For artificial intelligence and smart machines to really take off, computers are going to have to be able to think more like people, according to experts in the field. Researchers are now making important progress toward that goal.
Scientists said on Thursday they had created a computer model, or algorithm, that captures the unique human ability to grasp new concepts from a single example in a study involving learning unfamiliar handwritten alphabet characters.
This work as well as research like it has the twin goals of better understanding human learning and developing new, more human-like learning algorithms, New York University cognitive and data scientist Brenden Lake said.
"We aimed to reverse-engineer how people learn about these simple visual concepts, in terms of identifying the types of computations that the mind may be performing, and testing these assumptions by trying to recreate the behavior," Lake said.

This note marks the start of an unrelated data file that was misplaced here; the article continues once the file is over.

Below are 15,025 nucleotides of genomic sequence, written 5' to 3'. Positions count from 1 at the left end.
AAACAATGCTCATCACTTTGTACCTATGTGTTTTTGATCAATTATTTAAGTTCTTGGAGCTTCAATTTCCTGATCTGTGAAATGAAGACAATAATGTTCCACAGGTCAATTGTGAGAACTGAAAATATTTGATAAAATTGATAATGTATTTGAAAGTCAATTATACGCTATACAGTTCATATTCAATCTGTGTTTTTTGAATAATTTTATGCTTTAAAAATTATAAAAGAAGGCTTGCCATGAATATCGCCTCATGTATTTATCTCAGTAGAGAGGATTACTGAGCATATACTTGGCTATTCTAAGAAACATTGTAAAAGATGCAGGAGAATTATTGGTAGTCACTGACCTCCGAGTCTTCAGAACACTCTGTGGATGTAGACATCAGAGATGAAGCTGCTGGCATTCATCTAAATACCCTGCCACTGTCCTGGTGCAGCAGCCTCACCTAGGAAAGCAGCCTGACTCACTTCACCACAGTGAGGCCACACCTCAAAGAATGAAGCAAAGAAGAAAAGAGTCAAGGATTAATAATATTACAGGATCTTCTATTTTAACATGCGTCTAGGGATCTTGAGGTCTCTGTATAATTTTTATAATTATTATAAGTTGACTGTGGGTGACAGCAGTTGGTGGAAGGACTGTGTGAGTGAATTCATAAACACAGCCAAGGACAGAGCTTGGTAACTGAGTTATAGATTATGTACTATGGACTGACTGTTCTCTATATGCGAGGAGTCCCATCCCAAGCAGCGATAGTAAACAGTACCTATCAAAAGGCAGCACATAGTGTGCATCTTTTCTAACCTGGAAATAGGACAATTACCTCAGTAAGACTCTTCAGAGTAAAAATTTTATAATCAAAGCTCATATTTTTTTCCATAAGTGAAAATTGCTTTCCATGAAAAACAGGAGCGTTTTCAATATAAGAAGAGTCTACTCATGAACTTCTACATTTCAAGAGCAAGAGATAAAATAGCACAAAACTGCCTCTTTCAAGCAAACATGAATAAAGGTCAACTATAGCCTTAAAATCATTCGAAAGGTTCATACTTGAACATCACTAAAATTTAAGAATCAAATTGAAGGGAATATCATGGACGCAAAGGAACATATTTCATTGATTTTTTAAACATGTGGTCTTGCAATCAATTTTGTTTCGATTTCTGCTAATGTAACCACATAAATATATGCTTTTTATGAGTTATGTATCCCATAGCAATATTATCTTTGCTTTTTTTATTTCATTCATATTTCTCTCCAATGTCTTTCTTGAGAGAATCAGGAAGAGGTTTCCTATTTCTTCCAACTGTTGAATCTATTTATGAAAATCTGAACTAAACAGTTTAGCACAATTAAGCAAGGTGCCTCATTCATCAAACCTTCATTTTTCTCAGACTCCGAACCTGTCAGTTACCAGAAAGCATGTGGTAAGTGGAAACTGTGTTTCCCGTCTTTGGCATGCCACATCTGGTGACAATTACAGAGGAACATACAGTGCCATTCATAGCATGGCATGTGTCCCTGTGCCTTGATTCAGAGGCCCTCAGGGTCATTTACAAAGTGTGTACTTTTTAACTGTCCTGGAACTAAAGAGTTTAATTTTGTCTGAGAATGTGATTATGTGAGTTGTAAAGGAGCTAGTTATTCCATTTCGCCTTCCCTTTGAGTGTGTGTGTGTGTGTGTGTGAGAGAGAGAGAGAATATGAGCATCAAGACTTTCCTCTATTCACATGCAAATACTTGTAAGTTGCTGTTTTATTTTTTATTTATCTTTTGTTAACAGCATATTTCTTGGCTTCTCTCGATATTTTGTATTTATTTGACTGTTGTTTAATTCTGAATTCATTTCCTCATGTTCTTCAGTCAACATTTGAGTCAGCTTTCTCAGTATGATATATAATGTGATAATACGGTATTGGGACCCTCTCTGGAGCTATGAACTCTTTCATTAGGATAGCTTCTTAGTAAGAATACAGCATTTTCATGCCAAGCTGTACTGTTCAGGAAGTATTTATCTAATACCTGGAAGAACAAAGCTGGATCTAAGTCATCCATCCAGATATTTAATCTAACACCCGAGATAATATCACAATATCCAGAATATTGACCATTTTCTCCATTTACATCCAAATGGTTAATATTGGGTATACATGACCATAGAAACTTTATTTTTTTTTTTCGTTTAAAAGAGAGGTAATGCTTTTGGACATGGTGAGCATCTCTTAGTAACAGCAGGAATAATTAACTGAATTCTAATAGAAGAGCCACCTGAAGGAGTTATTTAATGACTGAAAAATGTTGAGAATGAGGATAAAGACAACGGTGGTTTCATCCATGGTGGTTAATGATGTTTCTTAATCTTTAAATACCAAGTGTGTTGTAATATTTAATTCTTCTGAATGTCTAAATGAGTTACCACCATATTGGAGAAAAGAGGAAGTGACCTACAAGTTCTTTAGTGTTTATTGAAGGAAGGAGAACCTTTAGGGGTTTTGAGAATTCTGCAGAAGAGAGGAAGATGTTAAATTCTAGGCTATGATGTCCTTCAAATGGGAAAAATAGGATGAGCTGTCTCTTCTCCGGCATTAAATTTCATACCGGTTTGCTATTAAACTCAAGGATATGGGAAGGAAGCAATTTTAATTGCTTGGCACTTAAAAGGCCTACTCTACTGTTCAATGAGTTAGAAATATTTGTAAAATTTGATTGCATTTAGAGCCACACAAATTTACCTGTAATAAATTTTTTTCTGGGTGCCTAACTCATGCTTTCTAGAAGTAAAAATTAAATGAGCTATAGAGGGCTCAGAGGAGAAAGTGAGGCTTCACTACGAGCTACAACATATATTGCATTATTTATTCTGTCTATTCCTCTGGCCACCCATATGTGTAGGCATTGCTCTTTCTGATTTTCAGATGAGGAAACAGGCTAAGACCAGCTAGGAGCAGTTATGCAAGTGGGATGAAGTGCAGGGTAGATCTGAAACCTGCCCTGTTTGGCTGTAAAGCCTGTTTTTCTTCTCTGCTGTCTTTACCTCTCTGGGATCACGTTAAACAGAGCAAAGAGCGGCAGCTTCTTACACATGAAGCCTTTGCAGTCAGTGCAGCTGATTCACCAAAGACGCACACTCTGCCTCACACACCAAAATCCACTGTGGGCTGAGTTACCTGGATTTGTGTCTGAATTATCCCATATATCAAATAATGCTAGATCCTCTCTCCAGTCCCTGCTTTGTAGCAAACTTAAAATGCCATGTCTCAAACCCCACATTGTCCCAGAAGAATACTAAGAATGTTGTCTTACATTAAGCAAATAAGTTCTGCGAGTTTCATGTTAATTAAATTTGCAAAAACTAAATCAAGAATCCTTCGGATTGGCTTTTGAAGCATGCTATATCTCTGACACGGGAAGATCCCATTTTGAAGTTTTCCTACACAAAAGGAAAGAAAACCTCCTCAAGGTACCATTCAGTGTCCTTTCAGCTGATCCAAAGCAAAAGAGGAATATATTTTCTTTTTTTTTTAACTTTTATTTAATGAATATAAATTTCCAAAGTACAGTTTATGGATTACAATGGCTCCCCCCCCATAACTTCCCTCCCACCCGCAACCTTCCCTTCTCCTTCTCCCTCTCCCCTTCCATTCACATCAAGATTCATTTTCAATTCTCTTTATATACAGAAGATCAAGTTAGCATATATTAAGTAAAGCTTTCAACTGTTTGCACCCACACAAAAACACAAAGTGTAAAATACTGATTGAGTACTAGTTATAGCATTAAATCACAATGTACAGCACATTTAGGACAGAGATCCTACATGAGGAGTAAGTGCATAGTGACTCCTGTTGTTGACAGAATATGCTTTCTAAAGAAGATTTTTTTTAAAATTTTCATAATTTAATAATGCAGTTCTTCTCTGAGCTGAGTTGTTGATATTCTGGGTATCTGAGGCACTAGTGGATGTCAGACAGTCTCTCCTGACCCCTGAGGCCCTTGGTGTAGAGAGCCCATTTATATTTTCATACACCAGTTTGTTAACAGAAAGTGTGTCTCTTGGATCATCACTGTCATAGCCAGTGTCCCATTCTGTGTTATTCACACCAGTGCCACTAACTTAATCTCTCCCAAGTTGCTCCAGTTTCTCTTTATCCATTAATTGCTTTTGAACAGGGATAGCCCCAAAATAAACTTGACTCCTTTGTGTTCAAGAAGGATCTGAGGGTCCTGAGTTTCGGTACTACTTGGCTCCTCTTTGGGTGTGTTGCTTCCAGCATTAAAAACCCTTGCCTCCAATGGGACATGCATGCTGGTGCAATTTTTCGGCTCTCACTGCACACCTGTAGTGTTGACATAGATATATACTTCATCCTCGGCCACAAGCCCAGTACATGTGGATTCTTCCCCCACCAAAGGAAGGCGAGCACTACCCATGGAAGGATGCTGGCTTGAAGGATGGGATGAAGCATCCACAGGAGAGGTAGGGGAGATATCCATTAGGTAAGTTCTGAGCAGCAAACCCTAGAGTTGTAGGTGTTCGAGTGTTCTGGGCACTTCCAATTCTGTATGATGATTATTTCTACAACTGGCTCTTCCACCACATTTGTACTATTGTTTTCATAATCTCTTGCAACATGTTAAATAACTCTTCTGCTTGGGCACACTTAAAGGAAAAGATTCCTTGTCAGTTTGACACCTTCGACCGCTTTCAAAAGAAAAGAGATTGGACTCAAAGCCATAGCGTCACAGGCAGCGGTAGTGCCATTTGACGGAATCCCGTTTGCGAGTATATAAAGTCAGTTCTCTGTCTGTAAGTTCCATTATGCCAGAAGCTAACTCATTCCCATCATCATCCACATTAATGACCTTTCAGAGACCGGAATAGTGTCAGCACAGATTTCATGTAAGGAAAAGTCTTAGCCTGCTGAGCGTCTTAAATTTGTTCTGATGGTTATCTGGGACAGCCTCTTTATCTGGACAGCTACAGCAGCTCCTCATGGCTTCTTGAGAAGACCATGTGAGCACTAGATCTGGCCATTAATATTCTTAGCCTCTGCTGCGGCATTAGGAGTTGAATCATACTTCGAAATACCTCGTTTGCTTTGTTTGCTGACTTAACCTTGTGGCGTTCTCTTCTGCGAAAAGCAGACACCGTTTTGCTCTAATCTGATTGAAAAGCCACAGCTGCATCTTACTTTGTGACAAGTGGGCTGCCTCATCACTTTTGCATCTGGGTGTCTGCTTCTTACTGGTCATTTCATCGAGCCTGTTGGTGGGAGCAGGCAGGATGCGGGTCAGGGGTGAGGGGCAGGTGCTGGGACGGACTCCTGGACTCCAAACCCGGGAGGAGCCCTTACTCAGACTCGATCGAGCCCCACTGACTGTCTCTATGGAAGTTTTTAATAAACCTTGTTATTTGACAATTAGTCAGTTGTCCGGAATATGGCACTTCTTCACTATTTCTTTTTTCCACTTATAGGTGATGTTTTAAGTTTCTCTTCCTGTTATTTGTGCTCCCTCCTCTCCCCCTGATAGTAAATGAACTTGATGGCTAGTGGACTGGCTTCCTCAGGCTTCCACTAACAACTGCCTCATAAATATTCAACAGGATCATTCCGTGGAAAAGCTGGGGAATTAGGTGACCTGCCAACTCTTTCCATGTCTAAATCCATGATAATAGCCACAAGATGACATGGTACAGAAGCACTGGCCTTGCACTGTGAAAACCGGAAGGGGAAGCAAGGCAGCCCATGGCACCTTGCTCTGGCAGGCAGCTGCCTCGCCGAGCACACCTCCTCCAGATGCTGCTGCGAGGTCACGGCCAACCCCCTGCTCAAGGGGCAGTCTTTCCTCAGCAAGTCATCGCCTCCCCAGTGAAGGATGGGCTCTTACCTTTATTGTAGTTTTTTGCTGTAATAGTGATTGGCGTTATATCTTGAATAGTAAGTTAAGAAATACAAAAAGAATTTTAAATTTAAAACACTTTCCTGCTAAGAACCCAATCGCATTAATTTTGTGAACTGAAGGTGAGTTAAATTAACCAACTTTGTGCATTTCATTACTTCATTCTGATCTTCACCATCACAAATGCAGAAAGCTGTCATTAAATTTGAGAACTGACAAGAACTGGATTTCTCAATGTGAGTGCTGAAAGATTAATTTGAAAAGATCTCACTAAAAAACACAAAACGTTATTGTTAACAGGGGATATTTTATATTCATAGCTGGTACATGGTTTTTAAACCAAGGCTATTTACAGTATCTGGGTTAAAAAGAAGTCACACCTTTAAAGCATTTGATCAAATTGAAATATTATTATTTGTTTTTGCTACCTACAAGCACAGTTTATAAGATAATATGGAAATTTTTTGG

The algorithm was designed to make a computer able to learn quickly from a single example in the way people do.
"You show even a young child a horse or a school bus or a skateboard and they get it from just one or a few examples," Massachusetts Institute of Technology computational cognitive science professor Joshua Tenenbaum said.
Standard algorithms in machine-learning require tens, hundreds or even thousands of training examples to yield similar results, Tenenbaum said.
In the study, computers boasting the new algorithm and human subjects were presented with selected characters among a data set of about 1,600 handwritten characters from 50 alphabets from around the world. They even included a fictional alien alphabet from the animated TV show "Futurama."
Among other tasks, the human subjects and computers were directed to reproduce various characters after being given a lone example. Human judges were then asked to identify which characters were reproduced by a computer. The judges found the work produced by the computers to be virtually indistinguishable from that of human subjects.
University of Toronto computer science and statistics professor Ruslan Salakhutdinov said he hoped this new work would help guide progress in artificial intelligence by leading to next-generation intelligent machines "that hopefully will come close to displaying human-like intelligence."
The same approach used in the study might be applicable to machine learning for many other tasks like speech recognition and object recognition, Lake said.
The research was published in the journal Science.